A Fraternal order of protestants, mostly peculiar to Northern Ireland, but with members dispersed around the Republic of Ireland, the United Kingdom and elsewhere. Their name is drawn from William of Orange (or King Billy), who defeated the Catholic King James at the Battle of the Boyne in 1690. The structure of the organisation is similar to that of the Freemasons, although the two groups are not related.

Orangemen describe their organisation as a religious society, but religion and politics are not easily separated in Northern Ireland. They are associated with Protestant hegemony in the province, and are therefore not popular with republicans. Most Catholics and nationalists simply do not understand them, and the order does not go out of its way to popularise itself beyond its own constituency. Their beliefs are summed up in the Basis of the Orange Institution.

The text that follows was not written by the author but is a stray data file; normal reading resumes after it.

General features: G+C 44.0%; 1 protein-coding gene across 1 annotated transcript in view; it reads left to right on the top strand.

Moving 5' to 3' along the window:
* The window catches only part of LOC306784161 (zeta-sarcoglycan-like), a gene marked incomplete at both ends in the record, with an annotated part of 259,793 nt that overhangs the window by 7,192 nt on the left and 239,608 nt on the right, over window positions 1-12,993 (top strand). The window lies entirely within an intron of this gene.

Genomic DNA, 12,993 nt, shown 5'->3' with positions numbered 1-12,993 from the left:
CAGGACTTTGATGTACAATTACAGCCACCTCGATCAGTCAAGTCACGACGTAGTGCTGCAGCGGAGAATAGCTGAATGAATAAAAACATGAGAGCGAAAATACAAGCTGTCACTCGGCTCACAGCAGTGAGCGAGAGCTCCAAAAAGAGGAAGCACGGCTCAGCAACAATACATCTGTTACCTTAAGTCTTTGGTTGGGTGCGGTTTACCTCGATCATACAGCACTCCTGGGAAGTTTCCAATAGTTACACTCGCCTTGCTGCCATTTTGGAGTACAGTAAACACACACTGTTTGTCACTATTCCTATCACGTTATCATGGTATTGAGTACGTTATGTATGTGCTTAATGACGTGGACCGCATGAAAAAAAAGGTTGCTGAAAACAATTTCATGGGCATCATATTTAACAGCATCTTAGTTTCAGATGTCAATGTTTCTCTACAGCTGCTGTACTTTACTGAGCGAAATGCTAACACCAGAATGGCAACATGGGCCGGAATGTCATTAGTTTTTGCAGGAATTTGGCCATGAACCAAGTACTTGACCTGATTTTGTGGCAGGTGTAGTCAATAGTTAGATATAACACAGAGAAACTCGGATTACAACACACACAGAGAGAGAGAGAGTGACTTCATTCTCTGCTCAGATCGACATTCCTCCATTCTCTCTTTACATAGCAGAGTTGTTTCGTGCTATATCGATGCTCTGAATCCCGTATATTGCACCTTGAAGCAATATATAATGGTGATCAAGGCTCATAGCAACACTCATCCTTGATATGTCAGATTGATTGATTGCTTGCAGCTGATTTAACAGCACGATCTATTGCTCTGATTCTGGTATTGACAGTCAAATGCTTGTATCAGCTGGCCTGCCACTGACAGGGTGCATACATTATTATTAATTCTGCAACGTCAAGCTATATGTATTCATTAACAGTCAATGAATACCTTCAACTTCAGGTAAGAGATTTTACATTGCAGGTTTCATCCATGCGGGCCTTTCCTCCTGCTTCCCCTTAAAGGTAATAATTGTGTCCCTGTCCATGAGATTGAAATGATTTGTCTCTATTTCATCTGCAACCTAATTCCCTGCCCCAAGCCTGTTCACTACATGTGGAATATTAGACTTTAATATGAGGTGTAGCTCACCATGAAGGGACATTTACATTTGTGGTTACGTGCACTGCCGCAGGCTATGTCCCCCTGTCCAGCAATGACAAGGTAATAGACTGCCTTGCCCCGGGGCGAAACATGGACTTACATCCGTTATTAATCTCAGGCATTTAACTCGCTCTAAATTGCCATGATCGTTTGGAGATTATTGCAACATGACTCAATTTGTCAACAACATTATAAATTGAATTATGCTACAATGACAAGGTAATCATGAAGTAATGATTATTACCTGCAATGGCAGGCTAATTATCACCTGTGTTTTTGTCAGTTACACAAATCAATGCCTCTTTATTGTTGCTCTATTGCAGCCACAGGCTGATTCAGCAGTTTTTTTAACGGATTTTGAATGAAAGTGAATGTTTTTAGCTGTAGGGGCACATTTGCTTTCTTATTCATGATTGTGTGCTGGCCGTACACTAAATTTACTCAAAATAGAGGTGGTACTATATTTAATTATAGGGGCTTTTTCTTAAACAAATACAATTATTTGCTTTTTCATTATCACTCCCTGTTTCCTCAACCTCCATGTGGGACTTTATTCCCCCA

Orangeism expresses itself most visibly during the "Marching Season", when Orangemen parade through the streets in various parts of the province (as well as in Co. Donegal), wearing their traditional sashes and collarettes. These marches are often accompanied by "Blood-and-Thunder" marching bands, and supporters from outside the order. These marches have led to a great deal of contention in recent years, especially when the route passes through a predominantly Catholic area. The routes of the parades, however, are fiercely defended by the Order as traditional, and in many cases they have refused to entertain the prospect of engaging in talks with the local residents. This has led to massive trouble at certain flashpoints, most famously Drumcree in Portadown.